Saturday, January 2, 2010

This Year: Ten Or Oh-Ten?

Happy New Year. Or something.

Isn't New Year's kind of ridiculous? First of all, there are way too many different calendars in use, each with their own New Year's date. There's the Gregorian calendar, the Chinese or Xia calendar, the Swimsuit calendar..

Who was this Gregorian guy, anyway? And why should he dictate the one night that most Americans decide to get wasted?

Actually, that's pretty much every night. What country besides the USA celebrates other countries' independence days simply as another excuse to drink?

Did you know that Cinco de Mayo (which is not even Mexico's official independence day) is only officially celebrated in one Mexican state?

Did you know that Mexico has states?

Back to Gregory: apparently, he was a pope. He was the eighth pope named Gregory. In those days, all you had to do if you wanted your son to become Pope was to name him Gregory. Oh yeah, and make sure he was white, and lived in Rome. And looked good in a mitre.

Letting him die of the Black Plague would probably diminish his chances of ascending to the papacy, as well, so keeping your son in good health was a must.

I digress.

Anyway, Gregory XIII introduced his namesake calendar in 1582 by way of papal bull. This holy cow spread the word regarding the new calendar, goring and trampling those who dared not to adopt it.
Regardless of what Wikipedia says, a papal bull is not another word for a decree. It's a very angry animal that will literally rip your heathen face off.

Gregory's calendar replaced that of Julius Caesar. Rather than feel disenfranchised, Julius quickly realized that his future was in the orange fruit smoothie business, and the rest is history.

With Gregorian New Years come New Year's Resolutions. They suck. What makes otherwise sane individuals think that they'll somehow be imbued with all the self-control that they couldn't muster the year before? I wonder how long the average New Year's resolution lasts. Probably not even as long as Kevin
Federline's career.

Why do we as humans lack self-discipline? I speak for myself here: I'm brimming with good intentions, yet my actions and choices consistently fall short of the mark that my heart and mind have set. A famous author once said: "For what I want to do I do not do."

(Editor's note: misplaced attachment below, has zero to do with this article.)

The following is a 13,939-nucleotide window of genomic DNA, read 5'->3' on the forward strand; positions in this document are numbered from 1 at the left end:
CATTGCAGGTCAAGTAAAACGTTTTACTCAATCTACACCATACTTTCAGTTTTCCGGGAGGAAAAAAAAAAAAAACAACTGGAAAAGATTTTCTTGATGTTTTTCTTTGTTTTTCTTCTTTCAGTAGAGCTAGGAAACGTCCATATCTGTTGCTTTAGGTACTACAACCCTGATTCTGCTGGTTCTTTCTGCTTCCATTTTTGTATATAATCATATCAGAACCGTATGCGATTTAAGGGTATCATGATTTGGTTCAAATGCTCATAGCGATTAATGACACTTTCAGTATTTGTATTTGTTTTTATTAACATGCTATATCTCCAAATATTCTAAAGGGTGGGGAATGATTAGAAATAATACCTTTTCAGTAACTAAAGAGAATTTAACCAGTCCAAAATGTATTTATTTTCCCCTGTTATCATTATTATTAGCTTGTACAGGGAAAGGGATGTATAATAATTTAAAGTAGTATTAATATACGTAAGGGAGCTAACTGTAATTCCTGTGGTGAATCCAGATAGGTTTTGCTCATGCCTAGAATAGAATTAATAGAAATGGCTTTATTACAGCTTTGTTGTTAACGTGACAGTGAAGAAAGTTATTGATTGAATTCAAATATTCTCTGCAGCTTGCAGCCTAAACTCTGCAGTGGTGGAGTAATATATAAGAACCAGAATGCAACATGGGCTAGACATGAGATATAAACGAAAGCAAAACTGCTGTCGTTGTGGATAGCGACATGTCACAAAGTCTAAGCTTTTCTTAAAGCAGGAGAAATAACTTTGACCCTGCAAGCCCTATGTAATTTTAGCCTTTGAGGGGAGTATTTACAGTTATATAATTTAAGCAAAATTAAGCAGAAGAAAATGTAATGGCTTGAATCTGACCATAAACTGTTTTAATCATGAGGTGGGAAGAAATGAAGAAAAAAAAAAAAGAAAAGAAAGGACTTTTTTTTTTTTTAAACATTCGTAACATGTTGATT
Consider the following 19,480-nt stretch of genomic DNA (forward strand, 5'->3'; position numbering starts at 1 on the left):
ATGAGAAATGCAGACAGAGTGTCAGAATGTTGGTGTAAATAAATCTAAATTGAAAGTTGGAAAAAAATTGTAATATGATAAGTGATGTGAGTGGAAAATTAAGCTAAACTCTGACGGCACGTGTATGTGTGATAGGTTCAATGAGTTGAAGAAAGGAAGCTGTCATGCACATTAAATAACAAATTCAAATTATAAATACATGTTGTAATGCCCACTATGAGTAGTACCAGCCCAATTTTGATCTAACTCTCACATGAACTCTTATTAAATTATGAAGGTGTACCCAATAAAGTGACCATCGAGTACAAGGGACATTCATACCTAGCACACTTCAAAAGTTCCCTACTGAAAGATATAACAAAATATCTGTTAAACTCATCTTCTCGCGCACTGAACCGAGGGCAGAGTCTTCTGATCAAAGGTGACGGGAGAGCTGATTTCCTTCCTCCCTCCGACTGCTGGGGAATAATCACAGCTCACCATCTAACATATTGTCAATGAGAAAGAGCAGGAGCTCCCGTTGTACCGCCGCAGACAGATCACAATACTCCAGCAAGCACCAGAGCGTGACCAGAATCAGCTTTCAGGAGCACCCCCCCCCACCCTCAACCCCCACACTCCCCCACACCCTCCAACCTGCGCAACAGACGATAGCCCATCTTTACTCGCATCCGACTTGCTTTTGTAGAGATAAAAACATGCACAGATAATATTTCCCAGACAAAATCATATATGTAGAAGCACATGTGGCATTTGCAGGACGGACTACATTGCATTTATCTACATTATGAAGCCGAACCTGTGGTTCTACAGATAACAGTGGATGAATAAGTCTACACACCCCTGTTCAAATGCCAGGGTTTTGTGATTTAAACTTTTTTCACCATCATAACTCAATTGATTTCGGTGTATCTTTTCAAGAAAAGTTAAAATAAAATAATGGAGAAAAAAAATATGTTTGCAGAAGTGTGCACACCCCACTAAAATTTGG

New Year's seems to be just another quick-fix solution, another South Beach Diet, another HydroxyCut. In reality, it's just another day: according to the Julian calendar, January 1 is actually December 21, so clearly the day itself has no exceeding importance. As P.O.D. put it, "Every day is a new I learn from
my mistakes."

That's the key, I think: not trying to flip a switch. We can't become totally different people overnight; change and growth take time. If we continuously learn from our shortcomings and learn to love just a little bit better, we'll accomplish in time what a thousand different well-intentioned New Year's Resolutions never could.

One last question of utmost importance has been weighing on my mind.

Should we refer to this year as 'Ten' or 'Oh-Ten'?

Obviously, last year was 'Oh-Nine.' So it would seem logical that we would continue to use the last two digits of the year to refer to the year shorthandedly.

'Ten,' though, just doesn't flow. It seems more appropriate when used in reference to my pant size in women's jeans. Don't judge me.

However, although 'Oh-Ten' is still technically equitable, it just doesn't make sense. Nobody says 'Oh-Oh-Nine'. Unless they stutter.

If Gandhi were alive right now, my first, and arguably only, important question to him would be: "How did you abbreviate 1910?" I'm sure that he would non-violently resist the use of any inferior abbreviations.

I guess we'll never know.